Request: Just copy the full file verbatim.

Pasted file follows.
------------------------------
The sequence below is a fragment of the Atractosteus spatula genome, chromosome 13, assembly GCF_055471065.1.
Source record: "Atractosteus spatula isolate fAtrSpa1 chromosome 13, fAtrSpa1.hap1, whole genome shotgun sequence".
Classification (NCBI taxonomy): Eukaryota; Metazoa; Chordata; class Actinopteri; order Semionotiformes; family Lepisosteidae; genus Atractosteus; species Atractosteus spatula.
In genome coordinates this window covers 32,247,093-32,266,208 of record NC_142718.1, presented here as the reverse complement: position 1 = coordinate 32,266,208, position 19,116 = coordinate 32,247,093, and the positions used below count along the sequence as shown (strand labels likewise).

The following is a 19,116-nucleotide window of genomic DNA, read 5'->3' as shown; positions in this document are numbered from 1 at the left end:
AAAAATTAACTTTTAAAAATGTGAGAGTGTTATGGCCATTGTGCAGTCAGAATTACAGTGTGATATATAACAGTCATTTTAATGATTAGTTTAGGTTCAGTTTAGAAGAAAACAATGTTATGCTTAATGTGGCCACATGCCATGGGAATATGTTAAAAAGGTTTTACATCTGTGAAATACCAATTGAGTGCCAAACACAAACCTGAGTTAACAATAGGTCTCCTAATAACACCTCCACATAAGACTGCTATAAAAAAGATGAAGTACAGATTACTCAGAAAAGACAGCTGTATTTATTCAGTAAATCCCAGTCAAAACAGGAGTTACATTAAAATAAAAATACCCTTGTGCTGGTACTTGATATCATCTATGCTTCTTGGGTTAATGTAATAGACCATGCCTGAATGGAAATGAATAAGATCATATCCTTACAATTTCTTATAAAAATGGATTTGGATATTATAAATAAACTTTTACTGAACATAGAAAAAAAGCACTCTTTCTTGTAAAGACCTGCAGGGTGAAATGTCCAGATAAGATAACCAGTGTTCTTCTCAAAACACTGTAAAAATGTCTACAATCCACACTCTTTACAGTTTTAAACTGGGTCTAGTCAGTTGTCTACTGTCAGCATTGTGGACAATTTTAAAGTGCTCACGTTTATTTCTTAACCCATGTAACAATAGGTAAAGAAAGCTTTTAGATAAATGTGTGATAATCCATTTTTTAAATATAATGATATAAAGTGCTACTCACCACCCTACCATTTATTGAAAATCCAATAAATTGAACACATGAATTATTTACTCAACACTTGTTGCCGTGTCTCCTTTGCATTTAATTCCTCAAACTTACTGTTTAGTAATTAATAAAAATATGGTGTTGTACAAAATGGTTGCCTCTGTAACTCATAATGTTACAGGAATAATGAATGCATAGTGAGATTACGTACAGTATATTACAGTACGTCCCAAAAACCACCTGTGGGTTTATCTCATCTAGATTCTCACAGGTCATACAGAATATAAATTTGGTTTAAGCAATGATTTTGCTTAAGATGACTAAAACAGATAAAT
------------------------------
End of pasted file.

The sequence below is a fragment of the Atractosteus spatula genome, chromosome 13, assembly GCF_055471065.1.
Source record: "Atractosteus spatula isolate fAtrSpa1 chromosome 13, fAtrSpa1.hap1, whole genome shotgun sequence".
Classification (NCBI taxonomy): Eukaryota; Metazoa; Chordata; class Actinopteri; order Semionotiformes; family Lepisosteidae; genus Atractosteus; species Atractosteus spatula.
In genome coordinates this window covers 32,247,093-32,266,208 of record NC_142718.1, presented here as the reverse complement: position 1 = coordinate 32,266,208, position 19,116 = coordinate 32,247,093, and the positions used below count along the sequence as shown (strand labels likewise).

The following is a 19,116-nucleotide window of genomic DNA, read 5'->3' as shown; positions in this document are numbered from 1 at the left end:
AAAAATTAACTTTTAAAAATGTGAGAGTGTTATGGCCATTGTGCAGTCAGAATTACAGTGTGATATATAACAGTCATTTTAATGATTAGTTTAGGTTCAGTTTAGAAGAAAACAATGTTATGCTTAATGTGGCCACATGCCATGGGAATATGTTAAAAAGGTTTTACATCTGTGAAATACCAATTGAGTGCCAAACACAAACCTGAGTTAACAATAGGTCTCCTAATAACACCTCCACATAAGACTGCTATAAAAAAGATGAAGTACAGATTACTCAGAAAAGACAGCTGTATTTATTCAGTAAATCCCAGTCAAAACAGGAGTTACATTAAAATAAAAATACCCTTGTGCTGGTACTTGATATCATCTATGCTTCTTGGGTTAATGTAATAGACCATGCCTGAATGGAAATGAATAAGATCATATCCTTACAATTTCTTATAAAAATGGATTTGGATATTATAAATAAACTTTTACTGAACATAGAAAAAAAGCACTCTTTCTTGTAAAGACCTGCAGGGTGAAATGTCCAGATAAGATAACCAGTGTTCTTCTCAAAACACTGTAAAAATGTCTACAATCCACACTCTTTACAGTTTTAAACTGGGTCTAGTCAGTTGTCTACTGTCAGCATTGTGGACAATTTTAAAGTGCTCACGTTTATTTCTTAACCCATGTAACAATAGGTAAAGAAAGCTTTTAGATAAATGTGTGATAATCCATTTTTTAAATATAATGATATAAAGTGCTACTCACCACCCTACCATTTATTGAAAATCCAATAAATTGAACACATGAATTATTTACTCAACACTTGTTGCCGTGTCTCCTTTGCATTTAATTCCTCAAACTTACTGTTTAGTAATTAATAAAAATATGGTGTTGTACAAAATGGTTGCCTCTGTAACTCATAATGTTACAGGAATAATGAATGCATAGTGAGATTACGTACAGTATATTACAGTACGTCCCAAAAACCACCTGTGGGTTTATCTCATCTAGATTCTCACAGGTCATACAGAATATAAATTTGGTTTAAGCAATGATTTTGCTTAAGATGACTAAAACAGATAAAT